Unlike Christ, our sources for Buddha are centuries after the fact. As a result, there's a wide, unbridgeable gap between the historical Buddha and the literary Buddha. We don't know what he really said and did. All we have are legendary or fictional traditions.
Also, because humans have an innate need to believe in something greater and better than themselves, Buddhists have essentially deified Buddha. He becomes a larger-than-life figure. A surrogate God.
However, lack of solid historical information about Buddha is inessential to Buddhism. Christianity is inseparable from the person and work of Christ. Even if Christ taught nothing distinctive, his uniquely redemptive death and unique person (as the Incarnate Son) make the medium inseparable from the message. Christ isn't just a roadmap, but the destination.
By contrast, what's significant about Buddhism is a set of ideas. It doesn't matter who said it. With Buddha, unlike Christ, you can detach the message from the messenger.
According to tradition, Buddha had a certain insight into the problem of evil, based on two related ideas. Life is fleeting. Everything changes. Nothing lasts.
Hence, if you become emotionally invested in something transitory, you leave yourself open to grief when it passes out of your life.
So the way to spare yourself that kind of suffering is to practice detachment. If you don't care about having it, you don't care about losing it.
Thus, Buddha offers both a simple diagnosis and simple solution to the problem.
There's an undeniable truth to his analysis, as far as it goes. It's a truism that the more you love something, you more you stand to lose if you lose it. And it's also true that given the evanescent nature of so much human experience, we are quite vulnerable to this type of suffering.
There are, however, some fundamental problems with his insight:
i) It's one-sided. Although impermanence can be a source of suffering, a static existence would be interminable. Humans need variety as well as continuity to be happy.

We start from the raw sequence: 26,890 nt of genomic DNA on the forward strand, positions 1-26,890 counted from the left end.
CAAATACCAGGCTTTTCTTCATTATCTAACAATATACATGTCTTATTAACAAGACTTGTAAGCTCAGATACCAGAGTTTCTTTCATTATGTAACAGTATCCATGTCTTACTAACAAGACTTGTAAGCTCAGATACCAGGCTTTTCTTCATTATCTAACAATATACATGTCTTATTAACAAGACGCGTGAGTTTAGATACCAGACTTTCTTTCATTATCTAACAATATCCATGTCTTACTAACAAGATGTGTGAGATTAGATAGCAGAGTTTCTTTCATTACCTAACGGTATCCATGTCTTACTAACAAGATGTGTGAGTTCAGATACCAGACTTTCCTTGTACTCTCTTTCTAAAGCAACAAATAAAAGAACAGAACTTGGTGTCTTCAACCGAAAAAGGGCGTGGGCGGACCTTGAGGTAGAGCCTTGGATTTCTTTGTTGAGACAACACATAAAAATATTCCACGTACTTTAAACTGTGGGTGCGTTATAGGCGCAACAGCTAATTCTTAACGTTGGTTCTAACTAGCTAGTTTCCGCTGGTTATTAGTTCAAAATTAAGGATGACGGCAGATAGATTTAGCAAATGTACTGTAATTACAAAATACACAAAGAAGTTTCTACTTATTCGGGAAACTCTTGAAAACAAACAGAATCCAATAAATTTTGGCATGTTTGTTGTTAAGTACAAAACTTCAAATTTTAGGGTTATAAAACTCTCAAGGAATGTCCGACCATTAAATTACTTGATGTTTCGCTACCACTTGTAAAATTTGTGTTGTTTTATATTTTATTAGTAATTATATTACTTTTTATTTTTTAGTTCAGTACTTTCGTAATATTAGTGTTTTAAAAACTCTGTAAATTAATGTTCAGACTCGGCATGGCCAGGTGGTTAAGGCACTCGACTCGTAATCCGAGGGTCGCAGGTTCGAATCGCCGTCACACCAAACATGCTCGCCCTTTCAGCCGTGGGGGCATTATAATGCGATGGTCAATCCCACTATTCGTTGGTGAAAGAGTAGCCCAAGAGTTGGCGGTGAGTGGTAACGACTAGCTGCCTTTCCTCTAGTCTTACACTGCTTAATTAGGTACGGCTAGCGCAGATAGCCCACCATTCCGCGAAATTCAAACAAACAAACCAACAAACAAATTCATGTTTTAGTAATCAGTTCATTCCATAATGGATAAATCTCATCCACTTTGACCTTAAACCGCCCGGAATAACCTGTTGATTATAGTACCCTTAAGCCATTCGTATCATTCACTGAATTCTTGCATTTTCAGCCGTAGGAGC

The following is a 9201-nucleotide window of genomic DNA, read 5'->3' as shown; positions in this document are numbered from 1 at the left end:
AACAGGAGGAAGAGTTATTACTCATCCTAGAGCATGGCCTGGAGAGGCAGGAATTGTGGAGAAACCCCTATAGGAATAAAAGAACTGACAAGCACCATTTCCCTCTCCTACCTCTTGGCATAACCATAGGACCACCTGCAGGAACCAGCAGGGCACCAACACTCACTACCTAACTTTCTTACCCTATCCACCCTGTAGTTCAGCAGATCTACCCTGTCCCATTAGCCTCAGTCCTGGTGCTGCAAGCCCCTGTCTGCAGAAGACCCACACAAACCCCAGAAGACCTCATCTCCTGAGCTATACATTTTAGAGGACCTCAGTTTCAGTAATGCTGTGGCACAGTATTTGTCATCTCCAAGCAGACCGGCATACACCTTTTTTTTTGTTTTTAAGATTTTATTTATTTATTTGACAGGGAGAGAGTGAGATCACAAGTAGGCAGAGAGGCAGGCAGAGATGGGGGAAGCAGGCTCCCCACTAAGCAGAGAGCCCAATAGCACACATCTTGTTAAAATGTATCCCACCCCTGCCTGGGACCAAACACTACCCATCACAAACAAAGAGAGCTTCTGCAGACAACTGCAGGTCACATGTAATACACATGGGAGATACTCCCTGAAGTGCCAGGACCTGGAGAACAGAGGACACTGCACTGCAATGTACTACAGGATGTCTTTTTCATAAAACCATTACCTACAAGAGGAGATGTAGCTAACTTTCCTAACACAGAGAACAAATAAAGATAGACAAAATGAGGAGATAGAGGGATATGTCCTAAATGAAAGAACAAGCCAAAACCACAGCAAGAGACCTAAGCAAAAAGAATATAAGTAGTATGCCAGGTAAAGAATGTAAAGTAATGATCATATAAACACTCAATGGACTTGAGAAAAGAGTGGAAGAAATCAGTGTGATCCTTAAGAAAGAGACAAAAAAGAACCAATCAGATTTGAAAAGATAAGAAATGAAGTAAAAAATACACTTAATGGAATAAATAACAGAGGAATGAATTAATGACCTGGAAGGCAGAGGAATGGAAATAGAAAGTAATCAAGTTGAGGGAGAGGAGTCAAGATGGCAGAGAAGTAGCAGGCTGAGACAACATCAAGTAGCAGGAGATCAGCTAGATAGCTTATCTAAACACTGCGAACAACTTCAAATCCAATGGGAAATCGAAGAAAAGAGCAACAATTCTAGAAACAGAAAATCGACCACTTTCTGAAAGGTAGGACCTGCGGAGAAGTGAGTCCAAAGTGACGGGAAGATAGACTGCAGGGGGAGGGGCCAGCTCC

ii) Notice that on this view, the problem of evil is essentially metaphysical rather than moral. It's grounded in the impermanence of a timebound existence. An amoral analysis of the problem of evil.
As a result, a Samurai warrior can be pious Buddhist. Butcher innocent men, women, and children on the orders of the Shogun.
Although there's such a thing as Buddhist ethics, that's arbitrary. For the problem of evil isn't moral evil, but impermanence. And since humans are temporary organisms, why treat them with any particular deference?
iii) It's a this-worldly solution to a this-worldly problem. Because Buddha isn't God, he can't change the situation. He has to take the situation as a given. The best he can do is to propose a palliative. Given the situation, here's a bromide to make it feel a bit better.
The Buddhist worldview is essentially pessimistic and fatalistic. Defeatist. There's nothing you can do about your condition. That's beyond your control. At most, you can adjust your attitude. Come to terms with the situation. Make the best of a bad deal.
Given its bleak outlook on life, there's an ineluctable undertone of sadness to Buddhism. Our condition is unutterably hopeless. The best we can do is to numb the pain.
Buddha was just a man. A creature. A mortal. A passenger in the same sinking ship. He is impotent to change the condition that gives rise to suffering in the first place. If all is flux, then even if gods are powerless to change the fabric of reality.
This is completely unlike Christianity, where the ultimate source of suffering is due to sin rather than nature. And where the Savior has the divine power to change the situation.
iv) At best, Buddhism avoids one type of sadness by exchanging that for another type of sadness. There's a kind of sadness that comes from losing the good you had. But there's another kind of sadness that comes from missing the good you never had.
Both are deprivations. In Buddhism, you deny yourself a good to avoid grief when you lose it. But you still lose out in a different way. That good is still absent from your life. A felt absence.
What's worse: the absence of what you never had, or the absence of what you used to have? You can miss what you never had as acutely as what you lost.
v) The solution is unrealistic. Suppressing our emotional needs doesn't make them go away. Indeed, suppression tends to intensify the yearning.
And even if you could successfully suppress your innate emotional needs, that would be inhuman. That would make you less virtuous. Almost sociopathic.
Buddhism tries to skirt a knife-edge between happiness and unhappiness. But, again, that's unrealistic.